California business owners who are going through a divorce may face a variety of issues as it relates to creating a settlement. In some cases, the owner’s spouse may attempt to get a share of future profits as well as base alimony demands on the value of the company. This is referred to as “double-dipping”, and it may be possible to craft a final divorce settlement that prevents this from occurring.

There are several potential methods to determine how much a company is worth. For instance, it may be possible to value the company based on how much income it produces and may produce in the future. It may also be possible to compare its value to other companies of similar sizes and in similar industries that have sold recently.

The valuation process generally begins by an appraiser reviewing the company’s financial documents. The appraiser should also be allowed to talk with employees and actually visit a factory or other facilities a company may have. Business owners should also be forthcoming with their income and expenses as this may make it easier to normalize a company’s cash flow. This may make it easier to create an accurate valuation of the business, which may allow for an equitable divorce settlement.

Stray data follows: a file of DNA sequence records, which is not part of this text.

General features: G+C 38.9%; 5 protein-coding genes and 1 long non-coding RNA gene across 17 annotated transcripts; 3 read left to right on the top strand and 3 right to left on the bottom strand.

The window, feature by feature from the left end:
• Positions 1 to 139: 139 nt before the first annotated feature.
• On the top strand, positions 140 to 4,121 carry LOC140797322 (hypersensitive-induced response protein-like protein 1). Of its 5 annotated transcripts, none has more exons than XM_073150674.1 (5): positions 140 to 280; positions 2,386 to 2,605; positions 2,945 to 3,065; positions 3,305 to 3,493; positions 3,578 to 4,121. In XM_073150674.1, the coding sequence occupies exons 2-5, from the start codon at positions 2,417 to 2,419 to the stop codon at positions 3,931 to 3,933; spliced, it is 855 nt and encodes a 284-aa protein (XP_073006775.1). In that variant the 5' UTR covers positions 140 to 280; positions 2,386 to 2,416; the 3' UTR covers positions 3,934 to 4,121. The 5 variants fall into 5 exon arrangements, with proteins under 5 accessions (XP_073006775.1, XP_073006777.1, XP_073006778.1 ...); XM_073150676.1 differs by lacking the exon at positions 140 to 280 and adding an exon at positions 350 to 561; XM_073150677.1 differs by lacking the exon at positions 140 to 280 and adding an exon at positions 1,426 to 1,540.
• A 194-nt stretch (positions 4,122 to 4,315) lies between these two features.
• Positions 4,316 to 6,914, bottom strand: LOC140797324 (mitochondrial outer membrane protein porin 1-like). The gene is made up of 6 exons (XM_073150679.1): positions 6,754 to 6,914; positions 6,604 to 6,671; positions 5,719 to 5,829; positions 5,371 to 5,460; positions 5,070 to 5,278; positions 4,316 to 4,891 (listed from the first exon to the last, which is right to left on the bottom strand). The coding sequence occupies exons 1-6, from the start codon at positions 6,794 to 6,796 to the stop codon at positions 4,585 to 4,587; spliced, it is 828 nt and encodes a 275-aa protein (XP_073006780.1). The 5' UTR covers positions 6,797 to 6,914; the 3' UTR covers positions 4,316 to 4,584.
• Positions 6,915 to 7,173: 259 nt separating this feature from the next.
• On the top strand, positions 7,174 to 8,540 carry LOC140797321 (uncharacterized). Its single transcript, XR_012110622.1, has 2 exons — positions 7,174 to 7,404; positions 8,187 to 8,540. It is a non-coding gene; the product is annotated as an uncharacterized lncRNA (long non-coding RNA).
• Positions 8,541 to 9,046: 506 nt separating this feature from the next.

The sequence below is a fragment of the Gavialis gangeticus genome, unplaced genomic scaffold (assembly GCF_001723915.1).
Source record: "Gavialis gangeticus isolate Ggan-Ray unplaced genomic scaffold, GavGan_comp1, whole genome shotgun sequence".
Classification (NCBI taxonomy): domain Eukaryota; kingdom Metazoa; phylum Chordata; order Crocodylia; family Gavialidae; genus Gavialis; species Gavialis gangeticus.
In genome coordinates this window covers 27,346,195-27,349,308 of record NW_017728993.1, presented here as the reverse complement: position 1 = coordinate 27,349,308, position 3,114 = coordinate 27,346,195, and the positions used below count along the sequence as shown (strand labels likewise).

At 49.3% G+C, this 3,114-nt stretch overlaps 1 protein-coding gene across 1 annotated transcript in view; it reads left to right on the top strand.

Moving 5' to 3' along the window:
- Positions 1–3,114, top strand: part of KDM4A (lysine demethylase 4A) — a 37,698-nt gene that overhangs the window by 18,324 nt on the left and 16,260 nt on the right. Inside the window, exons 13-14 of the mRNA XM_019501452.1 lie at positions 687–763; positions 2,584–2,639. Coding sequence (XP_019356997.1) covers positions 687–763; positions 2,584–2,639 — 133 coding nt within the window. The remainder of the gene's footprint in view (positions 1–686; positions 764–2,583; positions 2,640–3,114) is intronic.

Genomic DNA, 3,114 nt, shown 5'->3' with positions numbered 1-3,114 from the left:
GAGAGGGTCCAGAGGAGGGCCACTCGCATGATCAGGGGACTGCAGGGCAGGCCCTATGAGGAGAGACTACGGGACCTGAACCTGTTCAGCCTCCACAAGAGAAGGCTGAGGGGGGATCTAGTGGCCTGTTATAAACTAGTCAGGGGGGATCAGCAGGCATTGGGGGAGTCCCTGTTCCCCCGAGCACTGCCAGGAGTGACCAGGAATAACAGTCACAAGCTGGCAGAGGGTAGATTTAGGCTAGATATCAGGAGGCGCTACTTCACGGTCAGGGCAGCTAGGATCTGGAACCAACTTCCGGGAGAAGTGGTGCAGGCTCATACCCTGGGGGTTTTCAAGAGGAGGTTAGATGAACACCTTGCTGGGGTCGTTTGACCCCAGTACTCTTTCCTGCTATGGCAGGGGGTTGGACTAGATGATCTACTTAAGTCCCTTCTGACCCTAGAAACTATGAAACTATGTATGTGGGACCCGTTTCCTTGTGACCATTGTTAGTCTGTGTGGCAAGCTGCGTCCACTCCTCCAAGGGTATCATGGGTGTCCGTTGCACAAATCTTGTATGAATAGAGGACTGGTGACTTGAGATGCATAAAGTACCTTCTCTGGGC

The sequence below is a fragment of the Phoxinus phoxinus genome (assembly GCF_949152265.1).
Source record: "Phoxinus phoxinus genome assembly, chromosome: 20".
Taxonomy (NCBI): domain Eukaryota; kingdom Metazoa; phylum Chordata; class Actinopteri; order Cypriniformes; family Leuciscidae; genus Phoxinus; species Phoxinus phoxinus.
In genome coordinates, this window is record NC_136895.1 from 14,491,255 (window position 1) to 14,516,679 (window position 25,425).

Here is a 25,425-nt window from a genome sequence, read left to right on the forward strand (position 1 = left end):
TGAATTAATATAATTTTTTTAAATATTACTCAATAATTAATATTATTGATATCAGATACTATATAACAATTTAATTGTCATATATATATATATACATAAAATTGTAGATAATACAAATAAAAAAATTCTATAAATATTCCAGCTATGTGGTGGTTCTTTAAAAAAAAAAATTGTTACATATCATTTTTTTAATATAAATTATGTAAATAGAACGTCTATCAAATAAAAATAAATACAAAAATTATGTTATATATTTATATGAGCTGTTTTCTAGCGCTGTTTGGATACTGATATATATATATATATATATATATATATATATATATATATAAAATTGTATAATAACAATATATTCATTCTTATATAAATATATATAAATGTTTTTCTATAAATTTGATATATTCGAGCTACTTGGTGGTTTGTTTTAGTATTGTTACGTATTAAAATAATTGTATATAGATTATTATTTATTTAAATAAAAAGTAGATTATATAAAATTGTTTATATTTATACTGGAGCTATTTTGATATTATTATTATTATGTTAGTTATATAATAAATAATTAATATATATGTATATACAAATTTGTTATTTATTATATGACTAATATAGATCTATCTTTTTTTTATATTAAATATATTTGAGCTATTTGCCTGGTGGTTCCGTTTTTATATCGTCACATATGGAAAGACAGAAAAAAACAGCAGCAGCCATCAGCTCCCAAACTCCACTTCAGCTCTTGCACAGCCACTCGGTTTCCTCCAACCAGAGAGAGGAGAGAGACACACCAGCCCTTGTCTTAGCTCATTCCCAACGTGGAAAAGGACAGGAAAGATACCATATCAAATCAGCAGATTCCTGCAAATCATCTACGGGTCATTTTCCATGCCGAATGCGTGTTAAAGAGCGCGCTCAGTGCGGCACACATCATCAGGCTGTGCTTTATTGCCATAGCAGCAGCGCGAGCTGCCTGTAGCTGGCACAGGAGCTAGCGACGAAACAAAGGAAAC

A divorce settlement generally aims for the fair distribution of marital property. While California is a community property state, there are of course certain types of assets that cannot be divided exactly equally. The couple’s respective family law attorneys can often be of assistance in negotiating a settlement agreement.